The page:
Russia eases citizenship rules in Ukraine separatist areas, drawing swift rebuke from president-elect

Days after Ukrainians took to the polls to elect a comedian and actor as its new president, the Russian bear is already roaring.

Russian President Vladimir Putin signed a decree on Wednesday that would make it easier for people living in parts of Ukraine held by Russia-backed separatists to fast-track passport applications, drawing a swift rebuke from the president-elect.

The decree, which was published on the Kremlin's website, states that some residents in the parts of Ukraine's Donetsk and Luhansk regions that are under separatist control will have their passport applications considered in less than three months. Those granted Russian citizenship would have to swear allegiance to Russia.

Putin claimed the new law was "purely a humanitarian issue," claiming people in Donetsk and Luhansk are suffering and "have no civil rights left." He told lawmakers in St. Petersburg he had "no desire to create problems for the new Ukrainian leadership."

Only holders of ID cards issued by separatist authorities will be eligible for the expedited procedure offered by Putin. Separatist authorities said Wednesday that they had issued about 300,000 such ID cards in the area with an estimated population of 3.7 million.

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Ukrainian officials urged residents in the separatist regions to not apply for Russian passports and asked the European Union to take "prompt and decisive" action, according to Reuters.

A Ukrainian serviceman makes smokescreen against military drones at a position near the front line as the conflict continues, in Mariinka, Donetsk region, eastern Ukraine, Saturday, April 20, 2019.

A Ukrainian serviceman makes smokescreen against military drones at a position near the front line as the conflict continues, in Mariinka, Donetsk region, eastern Ukraine, Saturday, April 20, 2019. (AP Photo/Evgeniy Maloletka)

The office of new Ukrainian President Volodymyr Zelenskiy said the ultimate goal remains to achieve peace, but the latest action by Russia showed “another evident confirmation for the world community of Russia’s true role as an aggressor state, which is waging a war against Ukraine."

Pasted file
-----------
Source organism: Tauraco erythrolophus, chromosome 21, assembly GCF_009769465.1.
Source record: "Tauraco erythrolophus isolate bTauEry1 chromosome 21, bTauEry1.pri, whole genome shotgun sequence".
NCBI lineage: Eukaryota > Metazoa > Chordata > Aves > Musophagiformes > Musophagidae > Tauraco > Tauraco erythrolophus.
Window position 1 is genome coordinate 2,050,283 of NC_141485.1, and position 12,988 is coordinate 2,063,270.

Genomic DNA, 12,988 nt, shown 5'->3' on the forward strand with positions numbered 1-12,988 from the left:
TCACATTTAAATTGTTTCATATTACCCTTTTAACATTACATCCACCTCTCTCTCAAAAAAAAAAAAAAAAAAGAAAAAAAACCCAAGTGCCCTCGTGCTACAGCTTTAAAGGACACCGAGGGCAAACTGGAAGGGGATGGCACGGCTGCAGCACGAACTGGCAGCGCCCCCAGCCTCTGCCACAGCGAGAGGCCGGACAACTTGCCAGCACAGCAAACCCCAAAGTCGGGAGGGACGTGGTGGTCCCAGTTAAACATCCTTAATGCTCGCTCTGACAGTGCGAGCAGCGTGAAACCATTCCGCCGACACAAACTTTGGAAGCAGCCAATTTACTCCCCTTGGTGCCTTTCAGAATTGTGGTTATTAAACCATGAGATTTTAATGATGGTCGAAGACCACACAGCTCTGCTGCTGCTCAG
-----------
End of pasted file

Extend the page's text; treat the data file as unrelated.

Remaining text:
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Outgoing President Petro Poroshenko called Putin's decree "yet another unprecedented act of Russian interference in Ukrainian affairs" and accused Moscow of undermining the peace process.

Poroshenko lost Sunday's runoff election by huge margins to comedian-actor Zelenskiy, who is set to be sworn in next month. Zelenskiy, who played his country's president on television, has said his priority as president is ending the war in the east.

Putin's decision could trigger a major escalation of the war that started in eastern Ukraine in 2014 and shatter hopes for peace in the area.

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Oleksandr Turchynov, secretary of the Ukrainian National Security and Defense Council, said on Wednesday that "Putin is laying the legal groundwork" for an overt offensive in the east, where clandestine Russian troops led rebel offensives in 2014 to 2015. Turchynov referred to a Russian law which allows the use of force to protect Russian nationals abroad.

A Ukrainian serviceman guards a position near the front line as the conflict continues, in Mariinka, Donetsk region, eastern Ukraine, Saturday, April 20, 2019. The conflict in eastern Ukraine has killed more than 13,000 people since 2014.

A Ukrainian serviceman guards a position near the front line as the conflict continues, in Mariinka, Donetsk region, eastern Ukraine, Saturday, April 20, 2019. The conflict in eastern Ukraine has killed more than 13,000 people since 2014. (AP Photo/Evgeniy Maloletka)

After annexing Crimea in a hastily called 2014 referendum, Russia threw its weight behind separatist rebels in eastern Ukraine but stopped short of recognizing their independence vote. Ukraine and almost all the world views Russia's annexation of Crimea as illegal.

The Associated Press contributed to this report.